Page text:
It all started with hakka noodles..yes, you read it right!
A crazy gardener has the ability to start anywhere and end up in the garden.
So, one fine day, i had a strange craving to eat some hakka noodles topped with
spring onions. I do not know what was wrong(or right) with me, but all i wanted was some indo-chinese food that was garnished specifically with spring onions.
Stranger than my craving was the fact that i have never ever liked onions so i don’t know what went wrong with the configuration of my brain that day!
Anyhow, being a good cook myself, i set out to gather the ingredients only to discover, to my horror, that it was not the season for spring onions!! *cue some shock horror n melodrama*
So, while my sweet husband set out on a mission to hunt down said noodles for me, i set out on another mission: Project Spring Onions. I figured that if i planted some onions at home, i would have access to small tender ones any time i wanted and it would also be a good opportunity to discover how onions grow in a container.
So here’s how it went..
I have learnt that sometimes it’s the best to let mother nature take over. We fuss and fret over plants yet sometimes yielding nothing. We ignore and they thrive. That’s exactly what happened.I bought a handful of onion seedlings from the local market without even knowing what variety they are, planted them all into a 1′ deep plastic tub and watered. That’s it! I don’t even have much to explain here except for the fact that in a few months i harvested a good qty. to last me over a month(for 2 people). This, when i had not even thought of letting the onions ripen to maturity because all i really needed were the tender young ones.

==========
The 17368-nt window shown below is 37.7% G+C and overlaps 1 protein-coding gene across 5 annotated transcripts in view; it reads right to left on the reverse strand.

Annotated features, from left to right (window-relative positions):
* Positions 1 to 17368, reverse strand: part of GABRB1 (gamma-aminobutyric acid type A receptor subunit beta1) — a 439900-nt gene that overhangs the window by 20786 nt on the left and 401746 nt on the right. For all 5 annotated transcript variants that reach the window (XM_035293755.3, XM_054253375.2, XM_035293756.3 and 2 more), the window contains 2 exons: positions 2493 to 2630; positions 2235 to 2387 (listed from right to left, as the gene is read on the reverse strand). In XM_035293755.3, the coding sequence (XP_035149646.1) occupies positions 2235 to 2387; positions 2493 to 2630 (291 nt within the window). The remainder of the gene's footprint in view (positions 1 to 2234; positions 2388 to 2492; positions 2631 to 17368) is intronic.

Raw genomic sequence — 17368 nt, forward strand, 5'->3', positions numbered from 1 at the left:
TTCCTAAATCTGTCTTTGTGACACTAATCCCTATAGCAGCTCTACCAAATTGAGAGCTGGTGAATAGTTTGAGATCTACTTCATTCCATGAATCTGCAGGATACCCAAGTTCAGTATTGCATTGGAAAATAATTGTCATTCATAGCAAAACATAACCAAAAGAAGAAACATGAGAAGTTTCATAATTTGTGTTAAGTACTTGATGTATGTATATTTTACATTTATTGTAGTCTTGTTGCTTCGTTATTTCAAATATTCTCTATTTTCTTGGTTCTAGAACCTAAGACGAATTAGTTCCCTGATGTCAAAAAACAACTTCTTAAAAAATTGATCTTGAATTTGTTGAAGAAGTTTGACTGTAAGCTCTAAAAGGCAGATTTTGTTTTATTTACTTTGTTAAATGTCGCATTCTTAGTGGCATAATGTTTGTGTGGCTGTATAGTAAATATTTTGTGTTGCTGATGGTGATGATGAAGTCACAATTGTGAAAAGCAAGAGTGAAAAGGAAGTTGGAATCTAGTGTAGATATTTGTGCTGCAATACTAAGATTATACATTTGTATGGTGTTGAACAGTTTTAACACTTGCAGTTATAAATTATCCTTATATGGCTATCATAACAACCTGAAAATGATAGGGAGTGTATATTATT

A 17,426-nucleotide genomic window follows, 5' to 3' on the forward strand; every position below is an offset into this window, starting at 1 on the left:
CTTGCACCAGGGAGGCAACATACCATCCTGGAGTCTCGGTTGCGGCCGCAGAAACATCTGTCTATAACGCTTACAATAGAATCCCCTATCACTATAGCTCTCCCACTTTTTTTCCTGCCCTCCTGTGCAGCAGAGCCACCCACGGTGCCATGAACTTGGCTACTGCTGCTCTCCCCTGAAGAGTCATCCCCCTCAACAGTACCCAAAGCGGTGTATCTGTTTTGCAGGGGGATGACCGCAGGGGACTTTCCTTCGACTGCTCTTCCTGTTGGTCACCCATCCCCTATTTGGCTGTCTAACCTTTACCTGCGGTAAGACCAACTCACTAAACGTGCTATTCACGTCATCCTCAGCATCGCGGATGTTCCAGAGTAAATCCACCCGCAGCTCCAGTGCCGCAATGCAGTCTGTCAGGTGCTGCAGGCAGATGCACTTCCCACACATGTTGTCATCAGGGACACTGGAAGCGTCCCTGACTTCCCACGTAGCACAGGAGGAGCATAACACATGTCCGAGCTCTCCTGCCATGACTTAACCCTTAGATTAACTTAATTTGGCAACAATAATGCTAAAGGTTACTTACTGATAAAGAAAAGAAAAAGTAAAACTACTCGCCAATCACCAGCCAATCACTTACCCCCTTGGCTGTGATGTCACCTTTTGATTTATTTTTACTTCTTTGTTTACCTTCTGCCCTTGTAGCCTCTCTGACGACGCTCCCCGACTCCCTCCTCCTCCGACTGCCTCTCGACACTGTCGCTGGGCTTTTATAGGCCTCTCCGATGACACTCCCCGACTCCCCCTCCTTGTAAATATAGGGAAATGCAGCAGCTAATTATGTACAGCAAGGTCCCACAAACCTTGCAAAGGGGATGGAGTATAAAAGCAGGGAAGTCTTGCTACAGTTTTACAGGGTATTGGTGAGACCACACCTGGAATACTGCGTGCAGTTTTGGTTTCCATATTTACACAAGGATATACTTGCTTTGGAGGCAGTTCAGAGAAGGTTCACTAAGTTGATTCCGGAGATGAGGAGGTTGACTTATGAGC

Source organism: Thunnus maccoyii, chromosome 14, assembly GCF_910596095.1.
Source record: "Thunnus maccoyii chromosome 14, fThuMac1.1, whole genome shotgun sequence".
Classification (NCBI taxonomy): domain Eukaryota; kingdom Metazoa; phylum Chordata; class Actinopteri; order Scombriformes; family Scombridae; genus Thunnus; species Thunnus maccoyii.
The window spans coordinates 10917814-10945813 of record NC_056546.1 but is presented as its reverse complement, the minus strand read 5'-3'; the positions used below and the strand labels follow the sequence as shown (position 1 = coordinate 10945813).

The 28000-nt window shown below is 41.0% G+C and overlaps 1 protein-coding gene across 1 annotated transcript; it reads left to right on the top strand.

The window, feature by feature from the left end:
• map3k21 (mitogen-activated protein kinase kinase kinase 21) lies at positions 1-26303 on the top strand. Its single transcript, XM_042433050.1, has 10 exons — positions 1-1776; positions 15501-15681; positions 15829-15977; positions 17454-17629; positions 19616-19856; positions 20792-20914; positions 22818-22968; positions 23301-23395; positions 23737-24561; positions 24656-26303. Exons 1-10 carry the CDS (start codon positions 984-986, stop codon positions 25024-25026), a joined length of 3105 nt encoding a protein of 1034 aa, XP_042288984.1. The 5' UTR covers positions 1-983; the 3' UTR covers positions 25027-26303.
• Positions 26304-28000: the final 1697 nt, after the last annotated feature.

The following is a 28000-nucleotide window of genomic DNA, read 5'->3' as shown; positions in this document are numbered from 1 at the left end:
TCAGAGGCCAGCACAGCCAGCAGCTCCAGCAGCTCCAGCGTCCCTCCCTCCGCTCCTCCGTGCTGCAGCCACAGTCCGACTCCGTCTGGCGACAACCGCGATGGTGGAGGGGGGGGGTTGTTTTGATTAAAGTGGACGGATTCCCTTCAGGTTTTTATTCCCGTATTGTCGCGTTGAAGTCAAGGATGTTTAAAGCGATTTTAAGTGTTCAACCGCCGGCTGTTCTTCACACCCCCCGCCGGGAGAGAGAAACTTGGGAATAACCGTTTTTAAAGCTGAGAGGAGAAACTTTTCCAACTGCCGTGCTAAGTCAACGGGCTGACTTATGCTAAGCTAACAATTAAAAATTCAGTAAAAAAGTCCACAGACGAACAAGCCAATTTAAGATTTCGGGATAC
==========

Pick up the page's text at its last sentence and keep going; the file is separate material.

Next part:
Although this was an experiment gone right combined with beginner’s luck, i did notice and learn a few things along the way, since i plan to make this a regular feature in my garden. I am not a vegetable growing expert and have nothing technical to share but here’s what i know:
1. Soil matters, like always. Loose, rich soil is the best thing for any plant to grow big and deep. Mine was a mix of sand, garden soil and lots of compost.
2. Regular water with good drainage helps. This is particularly important as mine grew in a plastic post so i made a hole at the side of pot towards the bottom to help drain extra water which may otherwise cause rotting of the bulb.
3. Mine were planted under a the shade of the terrace above but still getting direct bright sunlight from the front all day. They did fine.
4. Do not plant too close. Since i had excess seedlings and my initial plan was to harvest early, i planted them too close. This resulted in smaller sized bulbs. I reckon that a distance of 3-4″ should be good.
5. Onions grown at home taste divine in salads. Everyone who tasted them said so.
6. When the bulbs are ready to harvest, the tops start drying off. Mine had started flowering so my instincts told me it was the time to harvest. Any plant, when it starts making seeds stops putting energy towards further growth so flowering onions should be harvested asap to avoid loss of taste etc.
7. Do not water the crop much when it’s mature to avoid rotting of bulbs. Let it dry a bit if you plan to harvest and store.
When mine looked good enough to harvest tender, there was a flood of spring onions in the market! Yet, i did harvest some for my favorite hakka noodles and the rest, as they say, is history!
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